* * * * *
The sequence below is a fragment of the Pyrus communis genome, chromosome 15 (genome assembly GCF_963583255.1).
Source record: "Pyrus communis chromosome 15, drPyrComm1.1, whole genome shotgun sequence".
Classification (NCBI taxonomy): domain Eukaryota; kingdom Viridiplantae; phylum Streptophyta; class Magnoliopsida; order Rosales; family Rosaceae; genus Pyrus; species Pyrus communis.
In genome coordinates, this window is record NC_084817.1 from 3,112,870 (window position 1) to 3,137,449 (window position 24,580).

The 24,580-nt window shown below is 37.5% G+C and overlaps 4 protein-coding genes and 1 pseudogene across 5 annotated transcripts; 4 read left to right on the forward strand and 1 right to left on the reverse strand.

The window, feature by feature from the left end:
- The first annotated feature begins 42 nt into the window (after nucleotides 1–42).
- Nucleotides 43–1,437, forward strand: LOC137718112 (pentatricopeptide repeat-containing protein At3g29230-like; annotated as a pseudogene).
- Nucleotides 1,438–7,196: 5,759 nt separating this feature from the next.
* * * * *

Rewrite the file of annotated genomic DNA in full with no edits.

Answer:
The sequence below is a fragment of the Pyrus communis genome, chromosome 15 (genome assembly GCF_963583255.1).
Source record: "Pyrus communis chromosome 15, drPyrComm1.1, whole genome shotgun sequence".
Classification (NCBI taxonomy): domain Eukaryota; kingdom Viridiplantae; phylum Streptophyta; class Magnoliopsida; order Rosales; family Rosaceae; genus Pyrus; species Pyrus communis.
In genome coordinates, this window is record NC_084817.1 from 3,112,870 (window position 1) to 3,137,449 (window position 24,580).

The 24,580-nt window shown below is 37.5% G+C and overlaps 4 protein-coding genes and 1 pseudogene across 5 annotated transcripts; 4 read left to right on the forward strand and 1 right to left on the reverse strand.

The window, feature by feature from the left end:
- The first annotated feature begins 42 nt into the window (after nucleotides 1–42).
- Nucleotides 43–1,437, forward strand: LOC137718112 (pentatricopeptide repeat-containing protein At3g29230-like; annotated as a pseudogene).
- Nucleotides 1,438–7,196: 5,759 nt separating this feature from the next.